The 'new' new school year
It’s difficult to say what online instruction will look like this school year because remote teaching and learning are still so new to our students and our teachers.
Last March, when Governor DeWine closed our school buildings, we found ourselves in a remote-learning environment overnight.
Our teachers stepped up and provided the best instruction possible so that our students could continue to learn. At the July meeting of the CH-UH Board of Education, members voted unanimously to keep us remote for the beginning of the 2020–21 school year. We are proud of our board for this decision. School is essential, but safety must come first.
Now that the decision has been made, the planning begins. Teachers will be organizing their virtual “classrooms.” They will decide how to present content through live instruction, recorded videos, and classwork. Because it’s not realistic to expect students to sit through live instruction for the entire school day, our teachers will have to be creative.
Keeping students engaged is what we do year-round in our classrooms, and being remote will be no different. With the help of a daily schedule, teachers will create ongoing and engaging activities. These schedules will help our students and their families stay organized, especially when multiple teachers will be assigning work and presenting daily lessons.
So, what does it mean to have engaging activities? When we are in-person, teachers plan a variety of activities, from partner work to hands-on labs. Although remote teaching will look different, it will provide students with the same activities they would have in a traditional classroom.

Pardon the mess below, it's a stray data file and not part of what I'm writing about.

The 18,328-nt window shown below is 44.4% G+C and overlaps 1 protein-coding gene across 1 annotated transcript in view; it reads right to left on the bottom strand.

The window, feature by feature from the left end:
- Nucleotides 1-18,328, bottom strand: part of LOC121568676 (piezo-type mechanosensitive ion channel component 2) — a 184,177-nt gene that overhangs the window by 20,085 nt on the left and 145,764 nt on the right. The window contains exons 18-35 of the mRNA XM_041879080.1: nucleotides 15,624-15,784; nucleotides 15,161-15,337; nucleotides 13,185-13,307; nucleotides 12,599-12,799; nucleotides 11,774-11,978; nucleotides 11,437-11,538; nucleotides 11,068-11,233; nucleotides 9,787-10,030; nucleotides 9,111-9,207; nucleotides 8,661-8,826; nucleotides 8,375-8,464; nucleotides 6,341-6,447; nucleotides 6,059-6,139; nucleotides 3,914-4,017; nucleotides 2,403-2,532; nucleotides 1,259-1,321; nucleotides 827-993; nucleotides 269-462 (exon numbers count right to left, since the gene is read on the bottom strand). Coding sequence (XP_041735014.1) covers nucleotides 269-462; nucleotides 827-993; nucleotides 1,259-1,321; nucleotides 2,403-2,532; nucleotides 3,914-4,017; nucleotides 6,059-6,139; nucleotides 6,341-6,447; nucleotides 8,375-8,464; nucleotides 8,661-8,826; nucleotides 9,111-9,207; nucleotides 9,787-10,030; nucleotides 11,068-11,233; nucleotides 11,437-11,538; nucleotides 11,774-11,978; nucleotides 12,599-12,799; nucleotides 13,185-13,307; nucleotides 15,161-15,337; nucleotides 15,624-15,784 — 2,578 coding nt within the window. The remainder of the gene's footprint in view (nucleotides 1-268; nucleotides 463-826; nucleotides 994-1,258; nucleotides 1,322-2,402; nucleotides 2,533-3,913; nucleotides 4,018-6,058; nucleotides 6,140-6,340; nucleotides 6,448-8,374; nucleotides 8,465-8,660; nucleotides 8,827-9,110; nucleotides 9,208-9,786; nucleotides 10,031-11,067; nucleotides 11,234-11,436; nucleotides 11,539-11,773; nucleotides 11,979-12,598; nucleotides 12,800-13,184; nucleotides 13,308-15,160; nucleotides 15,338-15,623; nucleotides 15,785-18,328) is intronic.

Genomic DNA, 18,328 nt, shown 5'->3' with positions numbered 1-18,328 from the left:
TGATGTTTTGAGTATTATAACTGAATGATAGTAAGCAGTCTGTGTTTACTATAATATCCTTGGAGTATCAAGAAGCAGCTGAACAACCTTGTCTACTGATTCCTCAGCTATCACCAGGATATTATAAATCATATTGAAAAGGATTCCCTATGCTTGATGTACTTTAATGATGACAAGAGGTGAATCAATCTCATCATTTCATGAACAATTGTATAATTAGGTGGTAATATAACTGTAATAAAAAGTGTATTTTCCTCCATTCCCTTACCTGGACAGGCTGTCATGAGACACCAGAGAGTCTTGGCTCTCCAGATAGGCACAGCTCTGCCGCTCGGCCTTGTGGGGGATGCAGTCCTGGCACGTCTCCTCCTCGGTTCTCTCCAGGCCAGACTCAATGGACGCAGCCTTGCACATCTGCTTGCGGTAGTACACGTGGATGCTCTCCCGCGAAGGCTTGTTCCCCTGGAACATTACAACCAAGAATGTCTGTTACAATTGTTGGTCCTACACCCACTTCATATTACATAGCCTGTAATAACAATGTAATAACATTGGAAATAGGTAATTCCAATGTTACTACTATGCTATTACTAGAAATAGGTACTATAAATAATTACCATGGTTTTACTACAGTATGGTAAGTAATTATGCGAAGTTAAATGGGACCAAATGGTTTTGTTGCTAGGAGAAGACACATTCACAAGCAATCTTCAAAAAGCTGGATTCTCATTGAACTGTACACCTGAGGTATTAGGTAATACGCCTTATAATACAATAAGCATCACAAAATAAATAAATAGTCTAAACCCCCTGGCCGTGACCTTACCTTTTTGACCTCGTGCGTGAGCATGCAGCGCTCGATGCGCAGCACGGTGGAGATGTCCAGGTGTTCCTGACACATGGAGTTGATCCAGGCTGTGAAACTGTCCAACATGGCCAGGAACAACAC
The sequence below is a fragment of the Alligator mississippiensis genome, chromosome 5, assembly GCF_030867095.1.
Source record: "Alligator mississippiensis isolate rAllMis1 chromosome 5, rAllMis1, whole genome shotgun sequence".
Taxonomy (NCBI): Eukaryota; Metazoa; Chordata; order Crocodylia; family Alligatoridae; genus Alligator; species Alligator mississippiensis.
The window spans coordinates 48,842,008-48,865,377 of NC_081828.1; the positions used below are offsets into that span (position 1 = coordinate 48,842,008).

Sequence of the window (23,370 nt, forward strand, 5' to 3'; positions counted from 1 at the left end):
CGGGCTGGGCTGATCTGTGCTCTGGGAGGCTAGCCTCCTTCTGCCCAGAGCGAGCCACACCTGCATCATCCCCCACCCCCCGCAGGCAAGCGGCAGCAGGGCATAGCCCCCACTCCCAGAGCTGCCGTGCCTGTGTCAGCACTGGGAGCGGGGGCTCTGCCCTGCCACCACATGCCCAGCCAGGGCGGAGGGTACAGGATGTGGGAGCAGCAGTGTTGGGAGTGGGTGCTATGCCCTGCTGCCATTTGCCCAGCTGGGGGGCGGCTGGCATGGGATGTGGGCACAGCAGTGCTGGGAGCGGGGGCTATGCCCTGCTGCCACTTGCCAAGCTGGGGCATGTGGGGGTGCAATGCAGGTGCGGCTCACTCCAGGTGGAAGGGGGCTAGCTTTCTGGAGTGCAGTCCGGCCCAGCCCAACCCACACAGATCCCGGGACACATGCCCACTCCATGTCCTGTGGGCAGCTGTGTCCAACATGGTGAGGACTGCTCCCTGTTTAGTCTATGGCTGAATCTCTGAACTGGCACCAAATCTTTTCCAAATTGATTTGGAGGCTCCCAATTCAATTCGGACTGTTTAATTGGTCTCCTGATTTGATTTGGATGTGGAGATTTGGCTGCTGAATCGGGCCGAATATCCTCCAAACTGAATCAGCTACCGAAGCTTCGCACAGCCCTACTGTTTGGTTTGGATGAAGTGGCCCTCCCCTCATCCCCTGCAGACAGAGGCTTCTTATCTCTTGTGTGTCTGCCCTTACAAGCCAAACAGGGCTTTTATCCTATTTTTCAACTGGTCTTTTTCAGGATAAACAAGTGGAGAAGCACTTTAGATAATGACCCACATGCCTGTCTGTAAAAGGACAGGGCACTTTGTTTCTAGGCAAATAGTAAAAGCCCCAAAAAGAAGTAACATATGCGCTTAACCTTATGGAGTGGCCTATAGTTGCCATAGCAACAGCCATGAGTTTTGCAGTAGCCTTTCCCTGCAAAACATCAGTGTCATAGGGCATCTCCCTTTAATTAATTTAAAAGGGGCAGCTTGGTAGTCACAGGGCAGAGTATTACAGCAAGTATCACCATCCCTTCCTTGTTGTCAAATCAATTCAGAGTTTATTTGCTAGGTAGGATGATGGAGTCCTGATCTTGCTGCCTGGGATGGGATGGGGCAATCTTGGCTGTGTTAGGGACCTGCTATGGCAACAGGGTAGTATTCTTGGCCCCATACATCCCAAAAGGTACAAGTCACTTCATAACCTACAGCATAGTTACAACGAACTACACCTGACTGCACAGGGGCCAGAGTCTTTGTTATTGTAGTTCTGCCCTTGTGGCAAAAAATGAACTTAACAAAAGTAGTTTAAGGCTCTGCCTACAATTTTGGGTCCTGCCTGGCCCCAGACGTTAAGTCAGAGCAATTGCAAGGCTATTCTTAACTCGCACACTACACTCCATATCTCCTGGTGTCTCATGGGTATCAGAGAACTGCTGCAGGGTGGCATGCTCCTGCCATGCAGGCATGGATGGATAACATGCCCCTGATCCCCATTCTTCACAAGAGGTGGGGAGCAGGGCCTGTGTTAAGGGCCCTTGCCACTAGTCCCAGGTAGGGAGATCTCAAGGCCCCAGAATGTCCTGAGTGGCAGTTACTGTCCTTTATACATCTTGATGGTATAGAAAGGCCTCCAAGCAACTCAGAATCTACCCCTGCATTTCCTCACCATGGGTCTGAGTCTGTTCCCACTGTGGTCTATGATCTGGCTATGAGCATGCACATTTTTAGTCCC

There will be time in the daily schedule for workbooks, independent reading, and opportunities to go outdoors to collect items for science classes. Teachers will still have read-alouds, class meetings and small-group instruction.
We want our students to continue to have music, art and physical education. We know these classes are crucial to their development. Our goal is to make this the best experience possible for all of our students.
Remote teaching is challenging, and keeping our students engaged with appropriate material in this new way is still new to many of us. Be assured, however, that our teachers are well into the planning stages [as of the beginning of August] for the start of the school year.
As we work through various aspects of remote learning, what repeatedly comes to my mind is how much we miss our students. They are the reason we became teachers.
Yes, we will see their smiling faces on our computer screens, but it’s not the same. We will miss the high fives, the hugs, and the face-to-face interactions, but we know being physically apart is the only way to keep all of us safe at this time.
When we return to in-person classes, I am confident that those relationships will rebuild quickly and be stronger than ever. We know we have students who will struggle through this, but we will be available to help.
The pandemic will end, eventually, and we will be in the classrooms again, with our students, where we all belong.
Karen Rego has taught grades K–8 in the CH-UH district, and currently provides math and language support at Monticello Middle School. She is president of the Cleveland Heights Teachers Union.